Becky Blue Eyes

I should start calling her Rebecca, actually. She’s been Becky since about four, right around the time she started going to pre-school wearing black cowboy boots, but her real name is Rebecca and it’s a beautiful name and that’s what we’re going to call her for the rest of this entry.

My sister turns twenty-five years old today. Isn’t that neat? She’s made a bit of an appearance here before, but I don’t talk about her very much, not like I talk about My Friends. I guess I don’t know her very well. That’s not strictly true…I didn’t know her very well for a very long time (roughly sixteen years, from when she was born until I left home) and then when I moved across the country I started getting to know her a little better. It’s weird how that works. I’ve often thought, at various points in my life, that I feel closer to various friends than I do to my very own sister, but that’s beginning to change now. I think that’s really cool.

I can never decide if we look alike. People tell us we have the same voice, and I know we have the same nose, unfortunately for us. Folks, have you seen my nose? Have you? It’s so…big. And round. Our last name actually means “round,” and I’m positive it’s because all our Italian ancestors had these insane bulbous protuberances. I read an article on proboscis monkeys in National Geographic on the bus today, and I think I saw a picture of my cousin Anthony in the background. But other than that, you might not think The Becks…uh, I mean, The Rebecca…and I were more than tangentially related. For one thing, she’s got red hair and blue eyes and pale skin and is about six inches shorter than I am. Mom grew sunflowers one year, and she would measure them in Beckys: “Yeah, this is a Becky and three inches.” Also, my sister has inherited my dad’s sense of style. His house is all Art Deco with all these crazy antiques everywhere, and his shoe closet really has to be seen to be believed. I may have got my mom’s language ability (buon giorno!), but anyone who sees my sister and I getting ready to go out in the evening will speedily concur that she’s got all the fashion sense in this generation. She’s an English major at a school in lovely Tampa, Florida, and she is going to graduate this coming year. She also has a cat and a bunny and is well on her way to becoming a Crazy Cat Lady just like I am.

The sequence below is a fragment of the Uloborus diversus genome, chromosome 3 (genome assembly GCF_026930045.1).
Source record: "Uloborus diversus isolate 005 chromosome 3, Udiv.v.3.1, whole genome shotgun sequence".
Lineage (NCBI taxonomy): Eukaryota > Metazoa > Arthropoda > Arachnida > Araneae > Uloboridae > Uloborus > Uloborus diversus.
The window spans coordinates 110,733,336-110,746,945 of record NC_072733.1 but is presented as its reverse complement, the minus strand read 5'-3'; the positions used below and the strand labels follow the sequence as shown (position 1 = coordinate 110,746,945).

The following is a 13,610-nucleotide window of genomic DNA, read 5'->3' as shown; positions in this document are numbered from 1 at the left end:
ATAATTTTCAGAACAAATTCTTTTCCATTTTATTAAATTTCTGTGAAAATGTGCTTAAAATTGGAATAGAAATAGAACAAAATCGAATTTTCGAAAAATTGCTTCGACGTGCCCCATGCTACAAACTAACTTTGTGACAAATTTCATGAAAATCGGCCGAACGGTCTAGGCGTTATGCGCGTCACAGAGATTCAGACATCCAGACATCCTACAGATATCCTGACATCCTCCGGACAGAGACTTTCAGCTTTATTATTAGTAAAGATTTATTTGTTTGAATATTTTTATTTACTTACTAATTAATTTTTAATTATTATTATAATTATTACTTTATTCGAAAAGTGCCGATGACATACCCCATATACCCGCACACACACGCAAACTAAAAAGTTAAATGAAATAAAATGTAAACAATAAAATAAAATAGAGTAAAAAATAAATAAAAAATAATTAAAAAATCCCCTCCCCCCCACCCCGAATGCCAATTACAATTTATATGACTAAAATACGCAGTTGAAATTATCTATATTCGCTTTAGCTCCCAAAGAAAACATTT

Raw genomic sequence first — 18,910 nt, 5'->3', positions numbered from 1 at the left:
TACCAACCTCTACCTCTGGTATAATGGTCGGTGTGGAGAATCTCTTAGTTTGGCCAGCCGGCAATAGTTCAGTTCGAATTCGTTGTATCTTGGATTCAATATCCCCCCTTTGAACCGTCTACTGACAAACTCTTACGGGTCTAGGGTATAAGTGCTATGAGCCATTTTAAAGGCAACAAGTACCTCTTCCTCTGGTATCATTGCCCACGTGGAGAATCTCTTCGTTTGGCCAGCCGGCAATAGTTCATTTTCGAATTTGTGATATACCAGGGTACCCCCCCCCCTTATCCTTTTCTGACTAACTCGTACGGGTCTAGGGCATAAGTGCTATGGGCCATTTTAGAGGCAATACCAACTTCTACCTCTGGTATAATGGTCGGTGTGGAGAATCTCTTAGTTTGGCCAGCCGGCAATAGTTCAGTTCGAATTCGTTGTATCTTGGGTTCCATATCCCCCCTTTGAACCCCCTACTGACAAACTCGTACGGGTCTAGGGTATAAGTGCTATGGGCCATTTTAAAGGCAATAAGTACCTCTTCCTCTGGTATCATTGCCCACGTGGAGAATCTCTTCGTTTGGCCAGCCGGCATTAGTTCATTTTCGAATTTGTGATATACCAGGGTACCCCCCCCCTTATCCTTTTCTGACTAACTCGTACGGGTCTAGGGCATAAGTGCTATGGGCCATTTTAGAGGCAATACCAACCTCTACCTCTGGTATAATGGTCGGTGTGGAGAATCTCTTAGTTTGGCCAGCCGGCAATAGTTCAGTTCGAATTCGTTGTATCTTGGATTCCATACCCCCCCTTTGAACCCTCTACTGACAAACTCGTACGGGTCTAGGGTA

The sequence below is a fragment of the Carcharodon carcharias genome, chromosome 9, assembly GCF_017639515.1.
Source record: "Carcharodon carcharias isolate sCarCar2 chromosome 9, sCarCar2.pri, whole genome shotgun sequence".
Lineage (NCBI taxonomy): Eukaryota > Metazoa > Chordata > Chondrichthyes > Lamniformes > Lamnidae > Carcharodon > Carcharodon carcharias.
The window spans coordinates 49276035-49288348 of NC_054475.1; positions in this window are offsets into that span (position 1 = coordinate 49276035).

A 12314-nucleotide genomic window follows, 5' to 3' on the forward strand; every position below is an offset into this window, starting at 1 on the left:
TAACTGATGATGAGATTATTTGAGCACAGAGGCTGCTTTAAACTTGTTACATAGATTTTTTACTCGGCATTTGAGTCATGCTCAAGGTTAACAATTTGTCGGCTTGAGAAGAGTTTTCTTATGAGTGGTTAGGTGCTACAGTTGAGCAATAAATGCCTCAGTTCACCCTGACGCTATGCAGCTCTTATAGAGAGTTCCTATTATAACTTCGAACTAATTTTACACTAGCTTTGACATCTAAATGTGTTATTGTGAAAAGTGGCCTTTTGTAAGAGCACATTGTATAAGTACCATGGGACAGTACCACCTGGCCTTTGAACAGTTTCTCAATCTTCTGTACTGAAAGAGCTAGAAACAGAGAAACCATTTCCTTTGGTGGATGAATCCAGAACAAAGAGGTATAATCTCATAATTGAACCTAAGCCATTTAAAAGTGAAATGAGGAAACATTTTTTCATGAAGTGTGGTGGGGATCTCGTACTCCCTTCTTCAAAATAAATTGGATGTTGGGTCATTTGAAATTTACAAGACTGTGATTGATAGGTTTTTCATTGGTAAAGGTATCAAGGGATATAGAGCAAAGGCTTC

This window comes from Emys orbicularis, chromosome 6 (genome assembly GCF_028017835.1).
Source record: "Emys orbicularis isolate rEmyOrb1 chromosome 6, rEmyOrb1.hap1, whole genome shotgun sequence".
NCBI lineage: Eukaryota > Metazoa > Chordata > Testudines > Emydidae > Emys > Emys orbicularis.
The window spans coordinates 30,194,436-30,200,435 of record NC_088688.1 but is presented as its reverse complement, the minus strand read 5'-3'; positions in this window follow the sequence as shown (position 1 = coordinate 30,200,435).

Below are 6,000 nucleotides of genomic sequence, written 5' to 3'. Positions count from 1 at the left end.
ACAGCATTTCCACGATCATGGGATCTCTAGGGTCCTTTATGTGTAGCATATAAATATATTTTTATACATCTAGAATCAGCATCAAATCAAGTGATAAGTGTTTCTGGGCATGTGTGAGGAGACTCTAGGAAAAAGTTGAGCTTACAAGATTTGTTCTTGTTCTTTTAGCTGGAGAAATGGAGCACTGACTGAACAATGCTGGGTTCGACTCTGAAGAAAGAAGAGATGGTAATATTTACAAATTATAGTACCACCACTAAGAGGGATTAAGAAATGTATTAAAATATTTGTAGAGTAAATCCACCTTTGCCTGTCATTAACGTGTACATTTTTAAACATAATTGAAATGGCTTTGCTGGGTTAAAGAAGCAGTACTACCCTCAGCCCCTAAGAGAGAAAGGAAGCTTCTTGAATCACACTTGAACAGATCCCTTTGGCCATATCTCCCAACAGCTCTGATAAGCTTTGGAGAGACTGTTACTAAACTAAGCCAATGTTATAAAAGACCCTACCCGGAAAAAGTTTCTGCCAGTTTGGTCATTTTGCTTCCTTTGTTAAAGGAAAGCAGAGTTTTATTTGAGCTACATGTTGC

We had good childhoods. Weird, like everyone else’s is weird, and weird in ways that are particular to us. She remains the only person in the world with whom I can coherently talk about certain things in our family, and I know she supports me in some decisions I have made about not being in much contact with some parts of it. We spent a lot of time playing and fighting together as kids…often, especially in the summers, we would be visiting my dad and would be the only kids around, and we would spend days absorbed in these weird little games that only we could understand. One of them involved a caravan of My Little Ponies who were also, somehow, mermaids, and their various adventures. I used to narrate these games, being always fascinated by the sound of my own voice, and it would drive her CRAZY. We got into a huge fight about it once and we actually had to call Mom in to ref for us: